Pakistan captain Babar Azam was left to rue injuries to his key fast bowlers after England completed a sweep of their test series on Tuesday.
“We were unfortunate that our main fast bowlers were not fit,” Babar said after England recorded an emphatic eight-wicket win in the third and final test and handed Pakistan its first 3-0 whitewash in a home test series.
“The new players did perform but couldn’t execute the way we wanted. When things were in our hands we had soft dismissals in those times and due to that we couldn’t win matches which we should have won.”
Pakistan’s premier fast bowler Shaheen Afridi was ruled out for the series because of knee injury while Haris Rauf and Naseem Shah also sustained injuries during the first test which ruled them out for the last two matches.
“Fitness has the main role because if you are not extra fit you cannot compete in all the three formats,” Babar said.
“You get two to three days to switch from one format to the other and you have to be mentally ready as well.” Pakistan gave test caps to seamer Mohammad Ali, who took four wickets in the first test before he finished wicketless in the second test and got dropped from the final match. Fast bowler Mohammad Wasim had a disappointing debut in the final test and could take only one wicket and that was after Harry Brook had completed his third successive century of England’s memorable tour.
“When you don’t have the backbone of your bowling, then new bowlers found it difficult to adjust quickly,” Babar said.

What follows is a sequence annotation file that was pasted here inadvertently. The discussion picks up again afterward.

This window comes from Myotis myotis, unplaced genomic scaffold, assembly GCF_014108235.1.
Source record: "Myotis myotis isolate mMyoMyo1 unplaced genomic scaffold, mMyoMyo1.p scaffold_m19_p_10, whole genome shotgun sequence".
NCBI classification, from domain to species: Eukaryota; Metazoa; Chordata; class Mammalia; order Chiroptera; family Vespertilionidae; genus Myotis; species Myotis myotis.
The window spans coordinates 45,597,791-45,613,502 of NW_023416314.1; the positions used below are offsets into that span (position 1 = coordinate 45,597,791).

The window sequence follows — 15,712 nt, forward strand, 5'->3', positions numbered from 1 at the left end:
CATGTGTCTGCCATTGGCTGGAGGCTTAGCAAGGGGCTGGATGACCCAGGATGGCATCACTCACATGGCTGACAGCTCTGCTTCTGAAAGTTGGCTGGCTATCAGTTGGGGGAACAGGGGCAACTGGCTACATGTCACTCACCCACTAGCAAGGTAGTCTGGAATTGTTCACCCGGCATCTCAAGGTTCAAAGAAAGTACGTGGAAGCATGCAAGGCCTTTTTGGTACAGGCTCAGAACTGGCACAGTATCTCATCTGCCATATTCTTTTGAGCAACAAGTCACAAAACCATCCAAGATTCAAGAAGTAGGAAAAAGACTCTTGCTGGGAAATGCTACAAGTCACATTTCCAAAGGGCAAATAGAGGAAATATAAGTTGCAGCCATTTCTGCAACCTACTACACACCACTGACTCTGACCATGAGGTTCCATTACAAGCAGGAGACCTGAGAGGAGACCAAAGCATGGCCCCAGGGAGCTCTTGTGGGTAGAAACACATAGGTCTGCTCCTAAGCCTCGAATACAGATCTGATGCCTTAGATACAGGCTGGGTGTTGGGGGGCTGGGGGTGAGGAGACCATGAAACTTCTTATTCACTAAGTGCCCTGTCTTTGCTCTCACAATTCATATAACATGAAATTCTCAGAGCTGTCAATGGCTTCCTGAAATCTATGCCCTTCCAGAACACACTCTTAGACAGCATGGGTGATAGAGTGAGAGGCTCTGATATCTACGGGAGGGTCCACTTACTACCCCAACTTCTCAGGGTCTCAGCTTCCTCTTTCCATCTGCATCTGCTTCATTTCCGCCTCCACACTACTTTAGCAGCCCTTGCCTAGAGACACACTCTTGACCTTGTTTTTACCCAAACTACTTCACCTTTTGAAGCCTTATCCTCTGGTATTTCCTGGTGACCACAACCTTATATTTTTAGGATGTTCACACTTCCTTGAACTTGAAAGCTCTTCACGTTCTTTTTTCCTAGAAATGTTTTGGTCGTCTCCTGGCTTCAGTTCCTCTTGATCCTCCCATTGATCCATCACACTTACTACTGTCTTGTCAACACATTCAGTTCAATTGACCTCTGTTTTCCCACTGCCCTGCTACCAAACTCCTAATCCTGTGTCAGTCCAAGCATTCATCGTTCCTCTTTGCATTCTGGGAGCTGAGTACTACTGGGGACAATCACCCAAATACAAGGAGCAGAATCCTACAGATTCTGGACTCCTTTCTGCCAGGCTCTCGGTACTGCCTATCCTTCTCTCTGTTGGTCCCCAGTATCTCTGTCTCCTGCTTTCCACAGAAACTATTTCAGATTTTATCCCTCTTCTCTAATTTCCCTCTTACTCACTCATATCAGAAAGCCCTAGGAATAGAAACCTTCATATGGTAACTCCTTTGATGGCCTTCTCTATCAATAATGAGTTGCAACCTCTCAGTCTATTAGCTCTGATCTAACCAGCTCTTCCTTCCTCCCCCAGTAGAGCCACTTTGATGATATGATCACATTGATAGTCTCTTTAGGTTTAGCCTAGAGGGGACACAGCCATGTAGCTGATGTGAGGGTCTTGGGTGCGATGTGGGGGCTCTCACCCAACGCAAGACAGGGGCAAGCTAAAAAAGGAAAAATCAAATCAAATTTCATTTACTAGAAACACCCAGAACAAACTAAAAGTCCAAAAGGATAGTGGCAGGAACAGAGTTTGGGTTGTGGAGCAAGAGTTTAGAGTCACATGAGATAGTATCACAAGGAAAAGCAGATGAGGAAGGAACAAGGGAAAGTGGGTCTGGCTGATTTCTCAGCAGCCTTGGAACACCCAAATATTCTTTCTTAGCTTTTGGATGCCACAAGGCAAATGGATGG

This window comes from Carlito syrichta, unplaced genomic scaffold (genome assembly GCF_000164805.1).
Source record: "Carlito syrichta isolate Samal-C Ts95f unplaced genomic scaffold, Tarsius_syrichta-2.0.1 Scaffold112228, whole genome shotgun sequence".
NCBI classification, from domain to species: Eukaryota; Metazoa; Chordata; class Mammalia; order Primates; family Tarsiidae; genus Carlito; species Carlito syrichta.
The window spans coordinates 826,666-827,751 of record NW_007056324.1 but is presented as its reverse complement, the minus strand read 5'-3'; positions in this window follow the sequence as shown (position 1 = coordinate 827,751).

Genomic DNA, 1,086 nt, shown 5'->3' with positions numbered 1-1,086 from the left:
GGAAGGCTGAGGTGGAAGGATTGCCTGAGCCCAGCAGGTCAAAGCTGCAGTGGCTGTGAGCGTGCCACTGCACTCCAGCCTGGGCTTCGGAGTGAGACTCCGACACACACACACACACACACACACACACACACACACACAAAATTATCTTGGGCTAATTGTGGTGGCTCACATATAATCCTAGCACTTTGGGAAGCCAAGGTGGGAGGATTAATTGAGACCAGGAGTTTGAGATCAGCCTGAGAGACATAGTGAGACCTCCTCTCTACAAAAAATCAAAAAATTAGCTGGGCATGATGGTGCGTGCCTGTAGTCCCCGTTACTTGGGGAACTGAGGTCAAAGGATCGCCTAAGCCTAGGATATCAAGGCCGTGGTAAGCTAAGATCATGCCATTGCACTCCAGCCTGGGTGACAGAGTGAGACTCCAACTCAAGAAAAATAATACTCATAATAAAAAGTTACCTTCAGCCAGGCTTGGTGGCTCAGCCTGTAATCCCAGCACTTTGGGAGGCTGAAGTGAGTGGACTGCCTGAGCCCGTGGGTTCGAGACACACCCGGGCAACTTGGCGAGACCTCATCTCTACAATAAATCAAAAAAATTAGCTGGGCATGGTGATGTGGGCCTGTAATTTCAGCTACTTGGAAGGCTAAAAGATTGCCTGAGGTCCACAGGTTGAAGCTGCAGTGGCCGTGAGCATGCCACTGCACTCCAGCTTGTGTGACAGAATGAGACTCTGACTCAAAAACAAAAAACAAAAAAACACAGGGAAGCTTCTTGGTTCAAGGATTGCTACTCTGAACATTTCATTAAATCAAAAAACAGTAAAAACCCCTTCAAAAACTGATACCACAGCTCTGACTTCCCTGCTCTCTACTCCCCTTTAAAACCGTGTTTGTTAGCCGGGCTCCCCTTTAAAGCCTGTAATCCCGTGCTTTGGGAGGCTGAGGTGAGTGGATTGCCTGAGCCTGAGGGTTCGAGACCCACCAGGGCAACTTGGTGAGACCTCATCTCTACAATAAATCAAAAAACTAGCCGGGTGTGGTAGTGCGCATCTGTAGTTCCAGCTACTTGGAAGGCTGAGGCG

“The way England played, they did not let us settle down.” England scored at a belligerent pace throughout the series that began with a world-record 506-4 on the opening day of the first test and culminated with 170-2 at better than run-a-ball at Karachi on Tuesday.
Babar said Pakistan’s strength was its batting, but in all the three test matches the middle-order and the lower order crashed against England’s pace and spin.
Left-handed Saud Shakeel, who made his test debut, couldn’t convert his four fifties into big hundreds and Babar also performed in patches.
Pakistan twice came close in the first two test matches before succumbing under Ben Stokes’ aggressive tactics and lost by 74 runs and 26 runs at Rawalpindi and Multan, respectively.
“Our strength was our batting, but we played well in patches and couldn’t finish the games,” Babar said.
“It’s a big disappointment that we couldn’t apply ourselves in the series, but we must praise England for the way they played their cricket, we must appreciate that.” Pakistan has just five days to recover from its worst ever loss at home as New Zealand will be arriving for a two-test series this week, followed by three ODIs. The first test begins at Karachi from next Monday, followed by the second match in Multan from Jan. 3-7. Karachi will host the three ODIs between Jan. 10-14.